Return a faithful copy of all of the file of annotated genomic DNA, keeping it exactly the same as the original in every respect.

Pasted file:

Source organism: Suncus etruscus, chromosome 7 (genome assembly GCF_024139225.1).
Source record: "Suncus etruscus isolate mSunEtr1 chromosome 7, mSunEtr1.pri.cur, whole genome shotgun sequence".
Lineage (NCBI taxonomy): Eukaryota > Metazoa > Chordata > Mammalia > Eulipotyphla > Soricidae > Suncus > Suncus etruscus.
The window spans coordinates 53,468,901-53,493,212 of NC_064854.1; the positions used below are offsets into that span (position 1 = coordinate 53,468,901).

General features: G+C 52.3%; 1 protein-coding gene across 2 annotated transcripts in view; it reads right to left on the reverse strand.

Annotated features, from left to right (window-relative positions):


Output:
Source organism: Suncus etruscus, chromosome 7 (genome assembly GCF_024139225.1).
Source record: "Suncus etruscus isolate mSunEtr1 chromosome 7, mSunEtr1.pri.cur, whole genome shotgun sequence".
Lineage (NCBI taxonomy): Eukaryota > Metazoa > Chordata > Mammalia > Eulipotyphla > Soricidae > Suncus > Suncus etruscus.
The window spans coordinates 53,468,901-53,493,212 of NC_064854.1; the positions used below are offsets into that span (position 1 = coordinate 53,468,901).

General features: G+C 52.3%; 1 protein-coding gene across 2 annotated transcripts in view; it reads right to left on the reverse strand.

Annotated features, from left to right (window-relative positions):